The last picture was the first taken, and the wall of Enoch’s room was made of rough boards stained and defaced by age and hard usage, while the doorway partly revealed an old staircase. Everything was intended to sharply contrast with the comfort and abundance of Philip’s home. Overhead, shutting out the top-light of the studio, was a timbered ceiling made under my directions by a carpenter so as to have the room appear, as it naturally would, dim and shabby with all the light coming from the side. This scene, also, required several exposures.

Then came the work of final selection of the negatives for the three best ones. I took the latter to the gallery of a professional friend, my own not having conveniences for such large work, the negatives being 11×14. There I spent a day in printing and toning the selected pictures. He then mounted, framed and sent them to Washington, whither I followed them some days later.

It is needless to say that the benefit of comparing one’s efforts with the work of those who are supposed to be thoroughly proficient is worth much to those who sincerely desire to improve their work, and I, personally, feel confirmed and strengthened, if that were needed, in my love and interest in camera work by my Washington experiences. They also taught me, and I wish to impress this strongly on all camerists, that while with expensive accessories and a large studio one can most easily do fine work, it is possible in a smaller room, with considerable exercise, it may be, of brain and body, to bring about results of which one need not necessarily feel ashamed.

Of course a good lens and plates are absolutely necessary. Mine was a Voigtlander W. A. Euryscope, and I used for two of my negatives Newcomb and Owen’s plates, and for the other Allen and Rowell’s. Both were sent me especially for this purpose and were equally good. A quick inventive brain can supply more of the other requisites than would be believed possible by those who think that such things can always be purchased. But it means hard labor every time and a willingness to put one’s own hands to every detail of the work. With every obstacle or troublesome difficulty I was continually told it was impossible to do thus or so, to which my reply was, “I don’t like that word, very few things are really impossible.” “Well, I don’t see how you are going to manage,” would be the comment on this, to which I would say: “Neither do I, at this moment, but I mean to find a way.” The portrait studio is an excellent place for patience to have her perfect work, and the Christian graces find plenty of unconscious teachers through which to impress themselves on many a pupil. But it is a curious fact that the more one does the more one can do, as long as strength lasts, and if women could always systematize their work as men can the results would startle them.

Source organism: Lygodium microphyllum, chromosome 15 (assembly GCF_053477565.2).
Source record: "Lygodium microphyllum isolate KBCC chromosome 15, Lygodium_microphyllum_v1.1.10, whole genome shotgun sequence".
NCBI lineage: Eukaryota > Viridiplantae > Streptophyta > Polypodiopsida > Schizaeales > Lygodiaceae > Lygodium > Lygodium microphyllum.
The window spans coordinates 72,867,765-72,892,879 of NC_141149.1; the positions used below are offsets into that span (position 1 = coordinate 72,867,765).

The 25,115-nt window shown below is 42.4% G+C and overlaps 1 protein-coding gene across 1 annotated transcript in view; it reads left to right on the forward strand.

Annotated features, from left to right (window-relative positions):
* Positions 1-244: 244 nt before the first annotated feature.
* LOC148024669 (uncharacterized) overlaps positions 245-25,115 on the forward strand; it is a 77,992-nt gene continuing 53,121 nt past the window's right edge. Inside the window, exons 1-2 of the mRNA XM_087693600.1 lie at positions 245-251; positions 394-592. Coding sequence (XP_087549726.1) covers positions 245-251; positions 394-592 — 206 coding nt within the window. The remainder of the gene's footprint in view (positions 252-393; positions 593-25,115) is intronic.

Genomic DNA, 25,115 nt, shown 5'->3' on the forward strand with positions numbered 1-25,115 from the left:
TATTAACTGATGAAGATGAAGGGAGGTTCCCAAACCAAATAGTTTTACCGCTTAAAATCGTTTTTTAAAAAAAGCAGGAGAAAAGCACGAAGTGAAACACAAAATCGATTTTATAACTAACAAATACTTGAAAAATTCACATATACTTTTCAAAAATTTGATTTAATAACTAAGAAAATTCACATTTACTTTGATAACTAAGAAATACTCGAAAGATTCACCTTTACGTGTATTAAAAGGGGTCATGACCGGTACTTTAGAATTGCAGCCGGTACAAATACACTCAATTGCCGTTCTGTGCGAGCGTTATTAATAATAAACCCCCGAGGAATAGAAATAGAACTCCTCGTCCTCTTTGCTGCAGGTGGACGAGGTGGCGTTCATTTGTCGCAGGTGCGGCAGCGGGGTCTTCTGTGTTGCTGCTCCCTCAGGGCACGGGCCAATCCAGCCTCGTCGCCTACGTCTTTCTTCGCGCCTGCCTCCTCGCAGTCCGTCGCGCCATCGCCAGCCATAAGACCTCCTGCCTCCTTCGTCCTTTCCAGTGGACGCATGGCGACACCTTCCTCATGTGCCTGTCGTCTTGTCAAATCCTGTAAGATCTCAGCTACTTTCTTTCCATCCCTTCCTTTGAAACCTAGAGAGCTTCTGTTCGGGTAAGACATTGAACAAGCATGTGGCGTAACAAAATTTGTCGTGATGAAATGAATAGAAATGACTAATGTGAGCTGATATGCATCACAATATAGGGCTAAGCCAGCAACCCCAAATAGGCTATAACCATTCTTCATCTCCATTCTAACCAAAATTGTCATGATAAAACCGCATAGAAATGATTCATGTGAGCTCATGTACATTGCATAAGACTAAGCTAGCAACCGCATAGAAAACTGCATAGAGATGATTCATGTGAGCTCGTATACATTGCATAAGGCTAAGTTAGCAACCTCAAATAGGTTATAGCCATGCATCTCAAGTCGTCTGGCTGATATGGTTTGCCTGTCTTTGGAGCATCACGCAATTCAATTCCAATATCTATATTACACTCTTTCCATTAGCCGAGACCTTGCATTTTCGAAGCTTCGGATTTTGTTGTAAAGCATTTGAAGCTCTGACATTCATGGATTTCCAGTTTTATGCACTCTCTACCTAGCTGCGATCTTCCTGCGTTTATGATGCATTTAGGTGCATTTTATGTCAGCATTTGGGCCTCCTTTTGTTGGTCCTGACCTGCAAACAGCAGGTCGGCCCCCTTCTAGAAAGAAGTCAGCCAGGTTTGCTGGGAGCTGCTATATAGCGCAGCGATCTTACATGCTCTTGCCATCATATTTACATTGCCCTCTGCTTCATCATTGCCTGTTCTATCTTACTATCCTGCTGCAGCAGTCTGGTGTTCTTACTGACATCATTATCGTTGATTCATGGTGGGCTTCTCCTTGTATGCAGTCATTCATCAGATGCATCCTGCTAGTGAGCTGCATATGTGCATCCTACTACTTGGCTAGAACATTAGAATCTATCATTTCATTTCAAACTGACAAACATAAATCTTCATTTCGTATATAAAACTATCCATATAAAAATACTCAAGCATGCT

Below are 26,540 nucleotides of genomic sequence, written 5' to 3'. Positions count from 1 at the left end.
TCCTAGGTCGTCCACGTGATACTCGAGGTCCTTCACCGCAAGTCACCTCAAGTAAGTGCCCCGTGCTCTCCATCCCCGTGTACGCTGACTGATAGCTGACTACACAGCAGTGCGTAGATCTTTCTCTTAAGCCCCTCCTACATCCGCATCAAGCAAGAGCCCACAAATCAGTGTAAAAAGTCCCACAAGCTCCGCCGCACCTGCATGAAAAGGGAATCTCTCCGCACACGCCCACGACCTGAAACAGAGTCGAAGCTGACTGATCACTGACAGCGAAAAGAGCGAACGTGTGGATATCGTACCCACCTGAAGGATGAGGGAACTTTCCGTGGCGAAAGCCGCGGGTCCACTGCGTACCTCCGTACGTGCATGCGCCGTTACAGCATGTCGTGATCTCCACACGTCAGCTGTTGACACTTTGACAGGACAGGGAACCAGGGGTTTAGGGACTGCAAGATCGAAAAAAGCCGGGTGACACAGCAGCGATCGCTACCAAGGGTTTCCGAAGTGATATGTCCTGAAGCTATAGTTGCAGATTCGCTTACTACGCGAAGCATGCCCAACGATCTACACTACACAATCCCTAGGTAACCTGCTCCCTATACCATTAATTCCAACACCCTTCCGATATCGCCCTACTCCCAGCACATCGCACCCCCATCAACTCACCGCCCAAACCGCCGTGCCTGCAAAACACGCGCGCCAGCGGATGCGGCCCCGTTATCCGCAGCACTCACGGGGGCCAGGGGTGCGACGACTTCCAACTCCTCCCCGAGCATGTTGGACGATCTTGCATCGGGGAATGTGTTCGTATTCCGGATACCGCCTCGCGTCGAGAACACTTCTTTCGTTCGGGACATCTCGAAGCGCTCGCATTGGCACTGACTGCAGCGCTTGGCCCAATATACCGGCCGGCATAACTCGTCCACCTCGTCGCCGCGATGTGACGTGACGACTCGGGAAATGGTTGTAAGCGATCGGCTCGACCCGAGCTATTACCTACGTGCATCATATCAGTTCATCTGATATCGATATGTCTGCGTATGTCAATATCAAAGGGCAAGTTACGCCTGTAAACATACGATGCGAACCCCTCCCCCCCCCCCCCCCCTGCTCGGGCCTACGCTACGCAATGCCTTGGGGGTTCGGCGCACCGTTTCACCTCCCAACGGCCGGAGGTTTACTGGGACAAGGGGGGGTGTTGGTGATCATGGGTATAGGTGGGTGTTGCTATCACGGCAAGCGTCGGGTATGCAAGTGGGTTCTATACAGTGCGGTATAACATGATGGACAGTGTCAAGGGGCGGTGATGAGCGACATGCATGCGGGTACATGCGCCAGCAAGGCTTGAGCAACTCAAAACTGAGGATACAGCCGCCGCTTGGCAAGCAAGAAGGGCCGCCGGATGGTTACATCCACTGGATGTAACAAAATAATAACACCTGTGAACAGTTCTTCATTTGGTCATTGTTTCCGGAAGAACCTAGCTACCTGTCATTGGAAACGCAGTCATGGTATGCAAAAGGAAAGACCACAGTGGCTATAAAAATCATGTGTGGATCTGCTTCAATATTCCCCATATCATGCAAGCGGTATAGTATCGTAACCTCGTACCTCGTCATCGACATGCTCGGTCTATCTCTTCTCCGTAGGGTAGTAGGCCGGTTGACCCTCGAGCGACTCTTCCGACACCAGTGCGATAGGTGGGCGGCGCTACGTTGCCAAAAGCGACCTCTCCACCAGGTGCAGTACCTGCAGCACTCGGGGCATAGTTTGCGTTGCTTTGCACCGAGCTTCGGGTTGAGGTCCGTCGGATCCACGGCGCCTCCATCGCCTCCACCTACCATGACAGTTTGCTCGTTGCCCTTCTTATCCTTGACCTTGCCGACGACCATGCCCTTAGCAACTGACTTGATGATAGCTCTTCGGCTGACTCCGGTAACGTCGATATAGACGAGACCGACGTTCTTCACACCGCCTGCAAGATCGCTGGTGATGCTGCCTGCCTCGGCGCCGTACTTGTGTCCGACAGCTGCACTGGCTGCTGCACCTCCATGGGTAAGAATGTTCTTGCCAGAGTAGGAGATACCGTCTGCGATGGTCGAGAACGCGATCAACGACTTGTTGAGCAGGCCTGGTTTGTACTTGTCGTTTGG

The manifold cares of a household with its incidental “werryments” make regular work of any kind difficult, if not impossible for many of them, but determination works wonders, and I wish to urge on all, women and men who find in camera work a vital source of interest and benefit, do not play with the work, but make it a real, genuine part of yourself and you will be doubly, trebly rewarded. In its far-reaching, ever-extending field of exploration you will gain a broader, wider, deeper culture than you dreamed might be possible, and deeply as I revere and honor the work of brush and palette I shall never regret my transferred allegiance to the camera. (pp. 347-50)

Enoch Arden

Image Dimensions12.7 x 15.0 cm October

Support Dimensions15.7 x 23.4 cm